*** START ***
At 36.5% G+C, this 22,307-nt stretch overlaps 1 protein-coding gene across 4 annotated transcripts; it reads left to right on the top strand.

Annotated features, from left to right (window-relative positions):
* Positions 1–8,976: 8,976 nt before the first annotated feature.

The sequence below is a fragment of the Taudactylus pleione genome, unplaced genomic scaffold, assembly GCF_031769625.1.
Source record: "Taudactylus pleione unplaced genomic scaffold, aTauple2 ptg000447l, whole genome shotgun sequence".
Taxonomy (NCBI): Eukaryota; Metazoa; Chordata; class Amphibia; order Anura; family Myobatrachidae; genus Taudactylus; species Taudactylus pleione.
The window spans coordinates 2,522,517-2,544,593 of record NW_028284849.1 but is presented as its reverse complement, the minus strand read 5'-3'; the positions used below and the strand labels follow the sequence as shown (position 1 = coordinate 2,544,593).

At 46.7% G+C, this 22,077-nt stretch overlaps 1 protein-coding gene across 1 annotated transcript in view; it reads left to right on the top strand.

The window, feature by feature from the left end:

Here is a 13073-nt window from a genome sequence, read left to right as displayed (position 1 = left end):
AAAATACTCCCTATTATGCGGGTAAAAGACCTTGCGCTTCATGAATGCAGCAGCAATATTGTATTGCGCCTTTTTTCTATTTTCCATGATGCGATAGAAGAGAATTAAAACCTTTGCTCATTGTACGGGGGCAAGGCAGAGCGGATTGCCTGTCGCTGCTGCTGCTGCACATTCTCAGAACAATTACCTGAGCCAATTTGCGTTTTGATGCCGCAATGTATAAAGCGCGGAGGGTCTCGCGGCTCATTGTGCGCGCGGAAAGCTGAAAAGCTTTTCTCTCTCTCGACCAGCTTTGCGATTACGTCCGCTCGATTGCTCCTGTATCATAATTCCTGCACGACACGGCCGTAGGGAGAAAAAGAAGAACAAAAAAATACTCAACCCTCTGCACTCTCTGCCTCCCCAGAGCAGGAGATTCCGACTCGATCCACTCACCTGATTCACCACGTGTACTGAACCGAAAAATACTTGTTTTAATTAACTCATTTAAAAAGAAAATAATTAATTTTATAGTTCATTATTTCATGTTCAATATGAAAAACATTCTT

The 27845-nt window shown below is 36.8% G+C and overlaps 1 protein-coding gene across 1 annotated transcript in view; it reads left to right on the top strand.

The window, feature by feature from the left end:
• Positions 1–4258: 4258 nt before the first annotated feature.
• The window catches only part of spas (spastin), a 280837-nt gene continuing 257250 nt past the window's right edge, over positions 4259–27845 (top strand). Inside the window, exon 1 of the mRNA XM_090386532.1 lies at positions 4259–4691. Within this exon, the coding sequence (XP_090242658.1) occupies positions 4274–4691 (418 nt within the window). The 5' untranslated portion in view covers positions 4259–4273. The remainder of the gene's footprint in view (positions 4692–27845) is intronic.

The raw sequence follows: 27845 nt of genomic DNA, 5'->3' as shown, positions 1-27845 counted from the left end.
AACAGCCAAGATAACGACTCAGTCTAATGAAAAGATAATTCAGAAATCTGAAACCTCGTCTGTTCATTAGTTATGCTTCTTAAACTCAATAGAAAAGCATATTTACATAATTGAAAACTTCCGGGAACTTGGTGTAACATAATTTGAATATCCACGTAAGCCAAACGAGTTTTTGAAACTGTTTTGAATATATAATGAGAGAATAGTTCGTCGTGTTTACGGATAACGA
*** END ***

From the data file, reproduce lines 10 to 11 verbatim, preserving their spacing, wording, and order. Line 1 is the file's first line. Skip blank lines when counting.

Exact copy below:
Here is a 13073-nt window from a genome sequence, read left to right as displayed (position 1 = left end):
AAAATACTCCCTATTATGCGGGTAAAAGACCTTGCGCTTCATGAATGCAGCAGCAATATTGTATTGCGCCTTTTTTCTATTTTCCATGATGCGATAGAAGAGAATTAAAACCTTTGCTCATTGTACGGGGGCAAGGCAGAGCGGATTGCCTGTCGCTGCTGCTGCTGCACATTCTCAGAACAATTACCTGAGCCAATTTGCGTTTTGATGCCGCAATGTATAAAGCGCGGAGGGTCTCGCGGCTCATTGTGCGCGCGGAAAGCTGAAAAGCTTTTCTCTCTCTCGACCAGCTTTGCGATTACGTCCGCTCGATTGCTCCTGTATCATAATTCCTGCACGACACGGCCGTAGGGAGAAAAAGAAGAACAAAAAAATACTCAACCCTCTGCACTCTCTGCCTCCCCAGAGCAGGAGATTCCGACTCGATCCACTCACCTGATTCACCACGTGTACTGAACCGAAAAATACTTGTTTTAATTAACTCATTTAAAAAGAAAATAATTAATTTTATAGTTCATTATTTCATGTTCAATATGAAAAACATTCTT